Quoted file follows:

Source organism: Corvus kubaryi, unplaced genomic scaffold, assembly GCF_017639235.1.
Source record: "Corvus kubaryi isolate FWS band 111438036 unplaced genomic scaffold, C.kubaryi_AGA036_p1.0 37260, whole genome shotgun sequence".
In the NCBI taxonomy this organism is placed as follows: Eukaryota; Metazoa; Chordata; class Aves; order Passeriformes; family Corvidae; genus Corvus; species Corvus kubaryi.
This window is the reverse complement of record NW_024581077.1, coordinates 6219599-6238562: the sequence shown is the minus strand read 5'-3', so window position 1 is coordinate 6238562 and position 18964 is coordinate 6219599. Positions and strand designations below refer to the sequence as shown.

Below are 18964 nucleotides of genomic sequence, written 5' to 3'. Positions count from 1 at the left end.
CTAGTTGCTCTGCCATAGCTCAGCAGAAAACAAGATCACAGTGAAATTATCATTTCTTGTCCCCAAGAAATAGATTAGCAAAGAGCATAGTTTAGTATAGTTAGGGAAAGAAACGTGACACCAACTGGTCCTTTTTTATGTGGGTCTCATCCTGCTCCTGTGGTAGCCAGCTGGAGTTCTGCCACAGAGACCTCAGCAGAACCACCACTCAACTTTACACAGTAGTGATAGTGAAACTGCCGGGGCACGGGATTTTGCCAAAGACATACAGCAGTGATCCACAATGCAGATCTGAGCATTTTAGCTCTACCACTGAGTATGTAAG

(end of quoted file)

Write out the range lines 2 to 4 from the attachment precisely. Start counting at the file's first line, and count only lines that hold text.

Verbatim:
Source record: "Corvus kubaryi isolate FWS band 111438036 unplaced genomic scaffold, C.kubaryi_AGA036_p1.0 37260, whole genome shotgun sequence".
In the NCBI taxonomy this organism is placed as follows: Eukaryota; Metazoa; Chordata; class Aves; order Passeriformes; family Corvidae; genus Corvus; species Corvus kubaryi.
This window is the reverse complement of record NW_024581077.1, coordinates 6219599-6238562: the sequence shown is the minus strand read 5'-3', so window position 1 is coordinate 6238562 and position 18964 is coordinate 6219599. Positions and strand designations below refer to the sequence as shown.